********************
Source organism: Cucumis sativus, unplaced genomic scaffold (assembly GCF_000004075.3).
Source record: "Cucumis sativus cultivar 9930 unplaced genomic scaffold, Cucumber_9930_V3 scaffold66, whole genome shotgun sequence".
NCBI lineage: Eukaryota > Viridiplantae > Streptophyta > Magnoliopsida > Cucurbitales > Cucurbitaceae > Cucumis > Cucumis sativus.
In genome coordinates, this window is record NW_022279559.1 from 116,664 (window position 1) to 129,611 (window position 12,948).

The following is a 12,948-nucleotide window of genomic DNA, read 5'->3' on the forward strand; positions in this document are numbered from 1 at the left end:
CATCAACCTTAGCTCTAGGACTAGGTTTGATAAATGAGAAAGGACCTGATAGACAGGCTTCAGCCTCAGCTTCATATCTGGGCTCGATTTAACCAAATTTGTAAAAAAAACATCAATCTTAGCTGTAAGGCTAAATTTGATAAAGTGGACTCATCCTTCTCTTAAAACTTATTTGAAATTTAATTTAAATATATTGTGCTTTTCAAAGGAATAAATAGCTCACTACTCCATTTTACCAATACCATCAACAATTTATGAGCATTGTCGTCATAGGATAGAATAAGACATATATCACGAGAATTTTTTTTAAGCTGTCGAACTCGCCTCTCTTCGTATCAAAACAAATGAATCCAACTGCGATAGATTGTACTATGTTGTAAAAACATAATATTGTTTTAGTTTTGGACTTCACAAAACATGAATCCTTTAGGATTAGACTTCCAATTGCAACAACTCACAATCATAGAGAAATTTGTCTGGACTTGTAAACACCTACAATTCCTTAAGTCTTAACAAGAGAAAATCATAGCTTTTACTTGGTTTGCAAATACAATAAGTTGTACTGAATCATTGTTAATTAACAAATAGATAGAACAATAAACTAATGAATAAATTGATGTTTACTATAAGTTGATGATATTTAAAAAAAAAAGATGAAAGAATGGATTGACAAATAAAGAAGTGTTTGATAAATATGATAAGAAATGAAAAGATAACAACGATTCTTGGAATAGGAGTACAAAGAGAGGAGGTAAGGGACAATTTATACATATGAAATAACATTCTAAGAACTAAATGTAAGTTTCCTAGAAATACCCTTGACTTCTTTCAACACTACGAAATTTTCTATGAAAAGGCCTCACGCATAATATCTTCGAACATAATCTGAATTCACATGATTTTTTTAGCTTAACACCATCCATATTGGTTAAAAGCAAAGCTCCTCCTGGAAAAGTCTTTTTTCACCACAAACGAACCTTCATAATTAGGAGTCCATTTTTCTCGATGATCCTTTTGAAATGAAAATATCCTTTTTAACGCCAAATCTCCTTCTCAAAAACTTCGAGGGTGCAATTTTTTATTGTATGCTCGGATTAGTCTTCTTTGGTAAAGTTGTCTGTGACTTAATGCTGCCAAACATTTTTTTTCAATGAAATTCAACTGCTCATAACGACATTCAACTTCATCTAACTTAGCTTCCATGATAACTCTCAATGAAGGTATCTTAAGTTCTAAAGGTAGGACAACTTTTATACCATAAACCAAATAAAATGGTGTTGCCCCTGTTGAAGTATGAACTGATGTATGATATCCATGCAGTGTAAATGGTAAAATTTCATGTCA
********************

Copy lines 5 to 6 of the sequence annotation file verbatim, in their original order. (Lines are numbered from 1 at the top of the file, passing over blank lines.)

The following is a 12,948-nucleotide window of genomic DNA, read 5'->3' on the forward strand; positions in this document are numbered from 1 at the left end:
CATCAACCTTAGCTCTAGGACTAGGTTTGATAAATGAGAAAGGACCTGATAGACAGGCTTCAGCCTCAGCTTCATATCTGGGCTCGATTTAACCAAATTTGTAAAAAAAACATCAATCTTAGCTGTAAGGCTAAATTTGATAAAGTGGACTCATCCTTCTCTTAAAACTTATTTGAAATTTAATTTAAATATATTGTGCTTTTCAAAGGAATAAATAGCTCACTACTCCATTTTACCAATACCATCAACAATTTATGAGCATTGTCGTCATAGGATAGAATAAGACATATATCACGAGAATTTTTTTTAAGCTGTCGAACTCGCCTCTCTTCGTATCAAAACAAATGAATCCAACTGCGATAGATTGTACTATGTTGTAAAAACATAATATTGTTTTAGTTTTGGACTTCACAAAACATGAATCCTTTAGGATTAGACTTCCAATTGCAACAACTCACAATCATAGAGAAATTTGTCTGGACTTGTAAACACCTACAATTCCTTAAGTCTTAACAAGAGAAAATCATAGCTTTTACTTGGTTTGCAAATACAATAAGTTGTACTGAATCATTGTTAATTAACAAATAGATAGAACAATAAACTAATGAATAAATTGATGTTTACTATAAGTTGATGATATTTAAAAAAAAAAGATGAAAGAATGGATTGACAAATAAAGAAGTGTTTGATAAATATGATAAGAAATGAAAAGATAACAACGATTCTTGGAATAGGAGTACAAAGAGAGGAGGTAAGGGACAATTTATACATATGAAATAACATTCTAAGAACTAAATGTAAGTTTCCTAGAAATACCCTTGACTTCTTTCAACACTACGAAATTTTCTATGAAAAGGCCTCACGCATAATATCTTCGAACATAATCTGAATTCACATGATTTTTTTAGCTTAACACCATCCATATTGGTTAAAAGCAAAGCTCCTCCTGGAAAAGTCTTTTTTCACCACAAACGAACCTTCATAATTAGGAGTCCATTTTTCTCGATGATCCTTTTGAAATGAAAATATCCTTTTTAACGCCAAATCTCCTTCTCAAAAACTTCGAGGGTGCAATTTTTTATTGTATGCTCGGATTAGTCTTCTTTGGTAAAGTTGTCTGTGACTTAATGCTGCCAAACATTTTTTTTCAATGAAATTCAACTGCTCATAACGACATTCAACTTCATCTAACTTAGCTTCCATGATAACTCTCAATGAAGGTATCTTAAGTTCTAAAGGTAGGACAACTTTTATACCATAAACCAAATAAAATGGTGTTGCCCCTGTTGAAGTATGAACTGATGTATGATATCCATGCAGTGTAAATGGTAAAATTTCATGTCA